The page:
I don’t really have a favourite fighter. In boxing I could say my favourites are Miguel Cotto, Felix Trinidad or Winky Wright for his defensive abilities. In grappling my favourite is Marcelo Garcia in wrestling Saitiev and our own Chamizo. In MMA there are too many fighters to name that have inspired me. As regards finding parallels between fighting and music I’m not entirely sure, but maybe music is similar to sports in the sense that it also requires time and self sacrifice in order to succeed.

Back in the days your stage name was Lu Prinz… how has your style evolved since then? In what area have you improved the most?

My first stage name was Prinz, then I was Lukiddu then finally I became Silla in 2015. Each moniker coincided with an artistic phase: an insecure and unripe beginning, an evolution during which I still tried to fit too many concepts into a verse and my present state in which I think I have found the right balance in all aspects of my writing. Lately I have started doing my own cover art and beats because i like the idea of being artistically independant. Of course I feel I have improved throughout the years. I have been writing for ages and my generation of rappers is known to let months go by before actually hitting the studio, so when I turn on the mic I really know what I want.

You and Weirdo have great chemistry and complete each other: how did your collaboration begin? tell us about your studio sessions together? Aside from Weirdo what producer would you like to work with? What about other rappers?

Weirdo is one of Italy’s best beatmakers, it’s not up for debate. I am happy he chose to work with me and decided to spend his time and energy with an artist who is starting again from scratch. We are both adults and, understandably, sometimes other criteria aside from artistic necessities become more important but this is not our case luckily.

 

Maybe we work well together because we have both found artistic maturity and we have the same refined taste. We usually don’t work in the studio. We both do our thing individually at home, then eventually, we meet up to smooth things out in the studio. We have very different schedules and production routines so it wouldn’t be feasible to dedicate entire days to making music together. He makes the type of beats I like and now I’m trying to produce on my own stuff as well. At the moment I can’t hear this type of sound anywhere else in Italy, maybe I haven’t looked hard enough though. I am not pressed to collaborate with other artists, however,  in the future you will certainly see me on tracks with other rappers. When this occurs it is always because of mutual artistic esteem.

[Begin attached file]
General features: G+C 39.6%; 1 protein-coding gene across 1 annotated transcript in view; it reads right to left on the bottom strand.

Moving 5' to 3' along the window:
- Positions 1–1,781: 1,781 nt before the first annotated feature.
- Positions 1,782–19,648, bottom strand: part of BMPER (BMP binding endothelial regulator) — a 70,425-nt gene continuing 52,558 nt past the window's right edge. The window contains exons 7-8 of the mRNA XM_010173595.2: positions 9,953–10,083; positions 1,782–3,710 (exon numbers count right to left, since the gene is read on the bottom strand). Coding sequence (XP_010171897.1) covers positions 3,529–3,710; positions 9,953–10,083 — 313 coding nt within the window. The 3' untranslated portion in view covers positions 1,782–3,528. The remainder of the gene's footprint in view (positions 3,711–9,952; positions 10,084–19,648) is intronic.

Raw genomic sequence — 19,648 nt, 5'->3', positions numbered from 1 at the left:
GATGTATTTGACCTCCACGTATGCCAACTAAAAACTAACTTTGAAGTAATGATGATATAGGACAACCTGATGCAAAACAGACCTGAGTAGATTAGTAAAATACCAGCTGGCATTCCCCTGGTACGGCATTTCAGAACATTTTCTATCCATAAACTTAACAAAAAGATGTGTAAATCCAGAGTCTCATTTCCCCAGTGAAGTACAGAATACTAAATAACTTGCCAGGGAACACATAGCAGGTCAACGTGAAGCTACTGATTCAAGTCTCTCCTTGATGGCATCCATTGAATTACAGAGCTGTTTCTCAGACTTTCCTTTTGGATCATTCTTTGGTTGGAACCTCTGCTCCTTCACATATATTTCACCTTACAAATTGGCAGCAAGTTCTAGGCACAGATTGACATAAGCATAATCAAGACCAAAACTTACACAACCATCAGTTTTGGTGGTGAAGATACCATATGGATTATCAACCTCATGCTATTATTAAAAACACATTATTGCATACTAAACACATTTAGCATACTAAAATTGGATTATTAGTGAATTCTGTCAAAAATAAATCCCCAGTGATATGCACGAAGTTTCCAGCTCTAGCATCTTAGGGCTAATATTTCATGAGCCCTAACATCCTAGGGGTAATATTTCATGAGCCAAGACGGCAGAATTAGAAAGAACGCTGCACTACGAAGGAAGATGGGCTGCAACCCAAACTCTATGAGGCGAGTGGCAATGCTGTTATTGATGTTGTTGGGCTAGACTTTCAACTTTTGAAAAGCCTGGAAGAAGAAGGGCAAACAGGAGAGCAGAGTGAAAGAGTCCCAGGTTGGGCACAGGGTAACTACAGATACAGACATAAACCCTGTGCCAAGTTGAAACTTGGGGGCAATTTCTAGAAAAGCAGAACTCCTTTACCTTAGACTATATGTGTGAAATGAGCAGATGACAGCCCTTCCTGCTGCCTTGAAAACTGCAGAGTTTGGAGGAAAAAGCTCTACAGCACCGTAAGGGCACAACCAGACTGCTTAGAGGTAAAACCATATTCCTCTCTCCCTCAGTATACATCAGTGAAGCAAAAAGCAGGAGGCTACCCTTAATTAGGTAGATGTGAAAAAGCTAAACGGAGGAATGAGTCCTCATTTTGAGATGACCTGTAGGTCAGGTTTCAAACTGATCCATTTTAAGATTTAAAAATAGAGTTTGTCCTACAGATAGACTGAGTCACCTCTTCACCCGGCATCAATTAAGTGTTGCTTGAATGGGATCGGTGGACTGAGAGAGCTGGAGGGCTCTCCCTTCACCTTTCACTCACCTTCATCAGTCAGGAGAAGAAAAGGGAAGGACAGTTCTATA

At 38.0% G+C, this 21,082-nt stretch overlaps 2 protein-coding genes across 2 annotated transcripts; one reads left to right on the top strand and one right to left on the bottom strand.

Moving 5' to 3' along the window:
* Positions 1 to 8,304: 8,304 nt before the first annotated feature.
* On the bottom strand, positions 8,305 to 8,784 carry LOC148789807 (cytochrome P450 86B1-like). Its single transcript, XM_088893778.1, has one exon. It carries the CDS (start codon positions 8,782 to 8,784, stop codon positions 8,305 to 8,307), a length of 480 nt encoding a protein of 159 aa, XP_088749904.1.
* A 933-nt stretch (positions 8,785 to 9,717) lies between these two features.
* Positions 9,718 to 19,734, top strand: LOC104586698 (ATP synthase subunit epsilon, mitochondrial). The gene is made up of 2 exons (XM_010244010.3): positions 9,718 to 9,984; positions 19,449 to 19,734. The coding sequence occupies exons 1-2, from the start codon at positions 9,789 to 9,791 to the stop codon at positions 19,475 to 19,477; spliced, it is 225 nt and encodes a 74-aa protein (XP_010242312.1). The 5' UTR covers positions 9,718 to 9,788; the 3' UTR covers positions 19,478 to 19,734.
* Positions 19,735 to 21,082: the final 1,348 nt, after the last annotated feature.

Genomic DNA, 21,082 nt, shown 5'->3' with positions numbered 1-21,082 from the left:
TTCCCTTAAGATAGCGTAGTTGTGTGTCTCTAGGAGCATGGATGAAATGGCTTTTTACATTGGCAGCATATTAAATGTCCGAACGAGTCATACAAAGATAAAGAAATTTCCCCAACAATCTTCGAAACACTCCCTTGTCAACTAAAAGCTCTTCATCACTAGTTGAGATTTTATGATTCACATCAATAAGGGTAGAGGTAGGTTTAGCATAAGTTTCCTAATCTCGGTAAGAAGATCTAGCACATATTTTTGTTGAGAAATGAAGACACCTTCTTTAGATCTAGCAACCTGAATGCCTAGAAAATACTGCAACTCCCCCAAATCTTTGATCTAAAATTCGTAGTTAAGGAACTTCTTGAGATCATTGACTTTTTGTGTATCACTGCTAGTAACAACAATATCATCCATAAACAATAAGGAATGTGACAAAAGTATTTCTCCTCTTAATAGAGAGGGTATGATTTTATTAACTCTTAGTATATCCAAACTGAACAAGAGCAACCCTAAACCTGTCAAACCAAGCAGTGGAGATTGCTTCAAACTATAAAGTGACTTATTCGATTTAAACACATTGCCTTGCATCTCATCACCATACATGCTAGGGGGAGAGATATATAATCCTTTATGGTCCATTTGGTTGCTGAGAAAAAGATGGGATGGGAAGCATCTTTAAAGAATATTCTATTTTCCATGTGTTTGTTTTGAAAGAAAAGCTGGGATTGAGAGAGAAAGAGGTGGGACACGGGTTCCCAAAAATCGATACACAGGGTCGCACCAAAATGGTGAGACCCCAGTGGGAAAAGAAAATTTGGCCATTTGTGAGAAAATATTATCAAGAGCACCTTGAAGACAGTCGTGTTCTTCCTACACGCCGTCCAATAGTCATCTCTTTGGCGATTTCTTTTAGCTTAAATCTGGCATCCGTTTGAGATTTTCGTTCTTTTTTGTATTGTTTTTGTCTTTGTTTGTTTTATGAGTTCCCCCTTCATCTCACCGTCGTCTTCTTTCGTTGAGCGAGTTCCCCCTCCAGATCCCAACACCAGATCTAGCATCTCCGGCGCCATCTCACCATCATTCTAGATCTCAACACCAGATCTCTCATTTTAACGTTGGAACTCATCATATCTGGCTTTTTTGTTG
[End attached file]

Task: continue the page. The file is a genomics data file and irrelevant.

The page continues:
Now that you and Weirdo have started making noise in the underground scene what do you expect to happen? Have you asked yourselves where you are heading and what steps you should take next? Do you have specific objectives or ambitions?

Honestly I have no expectations, expectations can kill you as well as your art. I will continue making music as much as possible but at the same time I’m chilling. Although I have released a lot of material in the past year I haven’t had any concrete results so its best not to think about numbers and hype, sometimes these figures can give you a truthful but unhealthy vision of reality.

Your latest project is titled “Pericle In Quarantena”… first of all why is it referred to Pericles? How have you spent this lockdown period? How do you feel about everything that is going on?

“Pericle in Quarantena” is a project that I started from scratch and finished in about 10 days at the start of this emergency we are all experiencing. I managed to bring a microphone, a sound card and other necessary items, just in time. It was the right choice because it helped me to keep my mind busy. I wrote all the tracks, produced 3 out of 5 beats and worked on the cover art all in 10 days. The result was a raw but well put together product and I’m satisfied with it.

I chose this title because this health emergency we are living in reminds me of the situation that Pericles, a political leader in Athens around the 5th century B.C, experienced. He died of the plague during the Peloponnesian war after deciding to lockdown the whole populace within the city’s walls to avoid a direct confrontation with Sparta. If you want to know more about this I suggest you read Thucydides. Today’s world is difficult to decipher. It’s too soon to say what we will experience politically, economically or socially in the following months or years. One thing is for sure, science has proven itself to be vulnerable: we have heard everything and its opposite concerning this virus during this phase. We are weak and medical science has to go through failures before it can declare victories. This is what we are currently witnessing in this situation.

What projects are you currently working on?

At the moment I’m stocking up on beats for my next releases and, with Weirdo, we are setting the foundations for Dioscuri In Tuxedo 2. We are currently working on a collaboration with a legendary Italian rapper which makes us both very proud. In addition we have a couple other big collaborations we are working on but we will reveal all when the time comes…

DDDictator!

https://silladdr.bandcamp.com/releases